Blog: Baghdad Burning

A blog is a journal published on the internet and updated frequently, sometimes daily. It is open for anyone to read and represents the views of the author. This is very much the case in the following blog from Baghdad. It is written by a girl living in the middle of war. The text below was posted a few years ago, when the conflict was especially intense. Like most blogs it is written in international English to reach the widest possible audience


Baghdad Burning

Saturday, August 05, 2006

Residents of Baghdad are systematically being pushed out of the city. Some families are waking up to find a Kalashnikov bullet and a letter in an envelope with the words “Leave your area or else.” The culprits behind these attacks and threats are Sadr’s followers – Mahdi Army. It’s general knowledge, although no one dares say it out loud. In the last month we’ve had two different families staying with us in our house, after having to leave their neighborhoods due to death threats and attacks. It’s not just Sunnis – it’s Shia, Arabs, Kurds – most of the middle-class areas are being targeted by militias.

Other areas are being overrun by armed Islamists. The Americans have absolutely no control in these areas. Or maybe they simply don’t want to control the areas because when there’s a clash between Sadr’s militia and another militia in a residential neighborhood, they surround the area and watch things happen.



Since the beginning of July, the men in our area have been patrolling the streets. Some of them patrol the rooftops and others sit quietly by the homemade road blocks we have on the major roads leading into the area. You cannot in any way rely on Americans or the government. You can only hope your family and friends will remain alive – not safe, not secure – just alive. That’s good enough.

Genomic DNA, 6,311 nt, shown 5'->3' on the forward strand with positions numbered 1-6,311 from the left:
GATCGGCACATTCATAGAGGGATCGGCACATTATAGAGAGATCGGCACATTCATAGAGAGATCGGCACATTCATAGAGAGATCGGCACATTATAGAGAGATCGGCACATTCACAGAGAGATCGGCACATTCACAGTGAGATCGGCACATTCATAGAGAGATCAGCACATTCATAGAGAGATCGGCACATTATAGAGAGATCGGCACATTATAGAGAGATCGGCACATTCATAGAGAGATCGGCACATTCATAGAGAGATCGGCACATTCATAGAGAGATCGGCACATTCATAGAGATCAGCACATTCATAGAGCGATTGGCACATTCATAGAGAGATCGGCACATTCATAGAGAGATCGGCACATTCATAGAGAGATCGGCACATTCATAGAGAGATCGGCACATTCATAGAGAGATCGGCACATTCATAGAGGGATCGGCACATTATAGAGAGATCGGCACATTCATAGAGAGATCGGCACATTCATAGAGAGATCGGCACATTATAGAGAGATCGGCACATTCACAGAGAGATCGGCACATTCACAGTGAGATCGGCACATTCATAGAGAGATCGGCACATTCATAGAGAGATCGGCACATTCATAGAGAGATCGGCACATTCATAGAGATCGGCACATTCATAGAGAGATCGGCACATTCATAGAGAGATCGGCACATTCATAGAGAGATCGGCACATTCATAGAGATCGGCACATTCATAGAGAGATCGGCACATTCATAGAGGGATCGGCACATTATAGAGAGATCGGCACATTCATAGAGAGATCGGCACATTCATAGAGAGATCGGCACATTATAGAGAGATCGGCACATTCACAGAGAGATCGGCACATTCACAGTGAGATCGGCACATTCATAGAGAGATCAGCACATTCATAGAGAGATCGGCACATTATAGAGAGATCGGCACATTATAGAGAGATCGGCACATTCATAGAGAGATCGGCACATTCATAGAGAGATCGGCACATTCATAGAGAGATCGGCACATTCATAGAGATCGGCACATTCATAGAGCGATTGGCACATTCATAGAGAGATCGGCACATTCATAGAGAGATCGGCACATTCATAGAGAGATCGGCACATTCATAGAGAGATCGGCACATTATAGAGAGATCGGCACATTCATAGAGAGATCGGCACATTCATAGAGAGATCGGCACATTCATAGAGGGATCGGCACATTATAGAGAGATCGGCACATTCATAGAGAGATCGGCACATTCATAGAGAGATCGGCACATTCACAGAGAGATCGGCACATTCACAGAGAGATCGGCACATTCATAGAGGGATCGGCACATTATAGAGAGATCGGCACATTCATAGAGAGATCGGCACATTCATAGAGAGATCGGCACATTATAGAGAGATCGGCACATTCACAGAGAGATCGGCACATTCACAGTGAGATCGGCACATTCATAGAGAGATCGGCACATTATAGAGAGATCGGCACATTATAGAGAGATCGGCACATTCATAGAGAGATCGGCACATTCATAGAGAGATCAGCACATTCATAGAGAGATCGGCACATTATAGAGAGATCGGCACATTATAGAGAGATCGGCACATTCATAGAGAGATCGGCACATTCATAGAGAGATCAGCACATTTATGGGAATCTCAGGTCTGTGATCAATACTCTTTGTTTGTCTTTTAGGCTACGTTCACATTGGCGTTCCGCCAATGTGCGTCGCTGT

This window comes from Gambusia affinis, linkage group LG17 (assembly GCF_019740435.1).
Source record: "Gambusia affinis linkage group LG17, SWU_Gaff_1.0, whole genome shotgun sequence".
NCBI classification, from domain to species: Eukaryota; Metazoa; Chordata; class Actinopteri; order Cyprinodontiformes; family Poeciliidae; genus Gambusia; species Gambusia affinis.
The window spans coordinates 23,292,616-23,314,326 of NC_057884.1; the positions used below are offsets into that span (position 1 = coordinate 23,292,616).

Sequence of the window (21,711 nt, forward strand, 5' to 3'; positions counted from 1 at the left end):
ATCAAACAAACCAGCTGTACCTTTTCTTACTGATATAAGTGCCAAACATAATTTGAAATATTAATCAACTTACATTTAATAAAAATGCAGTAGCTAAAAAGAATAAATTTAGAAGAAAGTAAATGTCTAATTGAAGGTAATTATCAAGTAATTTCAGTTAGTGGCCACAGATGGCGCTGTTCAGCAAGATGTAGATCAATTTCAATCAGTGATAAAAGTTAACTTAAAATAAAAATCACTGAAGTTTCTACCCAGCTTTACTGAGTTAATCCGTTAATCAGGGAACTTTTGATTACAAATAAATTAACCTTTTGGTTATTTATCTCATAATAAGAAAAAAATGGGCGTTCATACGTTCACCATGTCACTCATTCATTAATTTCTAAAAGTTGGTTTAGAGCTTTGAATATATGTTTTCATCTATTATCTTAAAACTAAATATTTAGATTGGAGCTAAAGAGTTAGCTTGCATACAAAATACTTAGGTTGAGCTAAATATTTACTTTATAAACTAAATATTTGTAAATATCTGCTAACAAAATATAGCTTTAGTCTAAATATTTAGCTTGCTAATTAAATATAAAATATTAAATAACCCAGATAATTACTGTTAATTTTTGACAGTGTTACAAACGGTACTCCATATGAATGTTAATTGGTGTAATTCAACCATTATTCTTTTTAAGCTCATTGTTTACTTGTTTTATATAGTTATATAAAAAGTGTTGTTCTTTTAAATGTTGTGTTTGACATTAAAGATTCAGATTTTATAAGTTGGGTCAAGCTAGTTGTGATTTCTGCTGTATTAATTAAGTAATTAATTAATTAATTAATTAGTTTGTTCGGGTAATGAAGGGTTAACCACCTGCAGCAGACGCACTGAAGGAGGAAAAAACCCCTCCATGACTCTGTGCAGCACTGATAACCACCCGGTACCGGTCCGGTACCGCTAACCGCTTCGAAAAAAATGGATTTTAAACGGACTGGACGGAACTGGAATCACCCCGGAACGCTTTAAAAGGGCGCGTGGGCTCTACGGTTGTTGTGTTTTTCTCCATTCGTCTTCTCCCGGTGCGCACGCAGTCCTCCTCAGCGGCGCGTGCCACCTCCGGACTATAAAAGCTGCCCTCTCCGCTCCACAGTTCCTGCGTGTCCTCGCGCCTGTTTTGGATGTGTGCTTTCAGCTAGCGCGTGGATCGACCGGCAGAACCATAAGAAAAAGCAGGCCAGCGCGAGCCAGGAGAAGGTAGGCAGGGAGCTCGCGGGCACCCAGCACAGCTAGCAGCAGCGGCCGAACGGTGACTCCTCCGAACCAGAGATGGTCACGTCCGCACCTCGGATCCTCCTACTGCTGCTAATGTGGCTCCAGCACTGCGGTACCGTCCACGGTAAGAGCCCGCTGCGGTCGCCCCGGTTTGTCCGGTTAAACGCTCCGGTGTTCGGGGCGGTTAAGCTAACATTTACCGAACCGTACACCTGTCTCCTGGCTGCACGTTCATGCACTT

For me, June marked the first month I don’t dare leave the house without a hijab, or headscarf. I don’t wear a hijab usually, but it’s no longer possible to drive around Baghdad without one. It’s just not a good idea. (Take note that when I say “drive” I actually mean “sit in the back seat of the car” – I haven’t driven for the longest time.) Going around bare-headed in a car or in the street also puts the family members with you in danger. You risk hearing something you don’t want to hear and then the father or the brother or cousin or uncle can’t just sit by and let it happen. I haven’t driven for the longest time. If you’re a female, you risk being attacked.

I look at my older clothes – the jeans and t-shirts and colorful skirts – and it’s like I’m studying a wardrobe from another country, another lifetime. There was a time, a couple of years ago, when you could more or less wear what you wanted if you weren’t going to a public place. If you were going to a friend’s or relative’s house, you could wear trousers and a shirt, or jeans, something you wouldn’t ordinarily wear. We don’t do that anymore because there’s always that risk of getting stopped in the car and checked by one militia or another.